Sorry, Helen Wells, but Mr. Harmer is a long-standing proponent of school privatization, through vouchers or other means, as evidenced by what he wrote in the Chronicle and by his work with CATO and Heritage. For him to say otherwise now is right up there with Mitt Romney’s amazing flip-flops in 2008. Do I think he will make that a big cause if he wins the CD 11 seat? No, he’s too politically smart for that. The fact that he is able to get his kids a very high quality K-12 education in the high achieving SRVUSD undermines his previous generalizations about public schools but doesn’t erase the record of his underlying political philosophy about public education and other issues. The fact that he helps out in school fund-raising drives is commendable, but many, many parents in the district who aren’t running for public office do the same. Kudos to him for soccer coaching, but Mustang Soccer has nothing to do with the public schools. Parents with kids in the soccer leagues are strongly encouraged to help out in various ways, and many do. So, his wife earns income as a substitue teacher in the district! What’s that prove?

  • Tom Benigno

    We hope to have a winner soon.

  • Lisa Vorderbrueggen

    Mr. Benigno:

    You and I have a very unpleasant history, so this is your one and only warning. If you want to continue to post on my blog, keep your comments limited to the political subjects at hand and keep your language squeaky clean. If you post any comments directed at me personally, I will strip them off this blog and permanently ban your future posts.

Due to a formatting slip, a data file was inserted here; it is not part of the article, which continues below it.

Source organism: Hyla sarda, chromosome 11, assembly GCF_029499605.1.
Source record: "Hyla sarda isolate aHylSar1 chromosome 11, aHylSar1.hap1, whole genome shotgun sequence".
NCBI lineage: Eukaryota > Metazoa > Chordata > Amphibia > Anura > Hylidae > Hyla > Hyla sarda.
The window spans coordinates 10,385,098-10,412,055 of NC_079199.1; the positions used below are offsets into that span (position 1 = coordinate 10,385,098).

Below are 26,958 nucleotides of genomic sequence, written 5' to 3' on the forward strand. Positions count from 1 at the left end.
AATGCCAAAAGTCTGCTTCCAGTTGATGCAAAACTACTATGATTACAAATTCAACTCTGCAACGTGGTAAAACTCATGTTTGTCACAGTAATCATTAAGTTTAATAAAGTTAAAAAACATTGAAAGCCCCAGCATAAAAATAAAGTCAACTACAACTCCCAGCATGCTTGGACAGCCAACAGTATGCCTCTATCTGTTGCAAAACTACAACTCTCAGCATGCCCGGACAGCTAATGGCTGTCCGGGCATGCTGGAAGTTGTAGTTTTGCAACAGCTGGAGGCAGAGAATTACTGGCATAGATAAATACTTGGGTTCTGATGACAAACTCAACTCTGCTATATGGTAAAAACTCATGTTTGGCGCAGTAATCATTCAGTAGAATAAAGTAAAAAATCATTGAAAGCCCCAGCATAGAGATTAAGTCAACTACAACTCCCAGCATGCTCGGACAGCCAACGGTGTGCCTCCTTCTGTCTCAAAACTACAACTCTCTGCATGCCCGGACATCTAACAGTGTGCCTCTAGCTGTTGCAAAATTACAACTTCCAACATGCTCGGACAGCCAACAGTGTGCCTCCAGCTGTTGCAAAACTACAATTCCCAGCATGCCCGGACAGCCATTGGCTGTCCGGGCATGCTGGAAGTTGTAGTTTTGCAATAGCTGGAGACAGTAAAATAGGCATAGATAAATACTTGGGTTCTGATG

This is not the opening to a debate or a discussion on this subject, nor is this blog a democracy. I control this blog, and I will not tolerate the type of personal invective you have directed toward me in the past.

  • PollWorker

    Thanks Steve for the update. The 2008 E Day VBM’s must have been pretty massive. Hopefully we can have similar numbers in 2012…do you think when all votes have been tallied we will hit 55% turnout…that is still a low turnout 🙁

  • Ralph Hoffmann

    In Precinct 465, where I worked as a Clerk, we seemed to have a high number of younger voters, including many VBM’s who either had moved from another County, or forgot to bring their ballot, and so had to vote Provisionally. This will further slow the counting process.

  • steve weir

    O.K., kids, fun time. I believe that a citizen cannot challenge a voter (or more importantly, a vote-by-mail voter) without the extraordinary burden of proof to challenge such a voter. Election Codes state as much.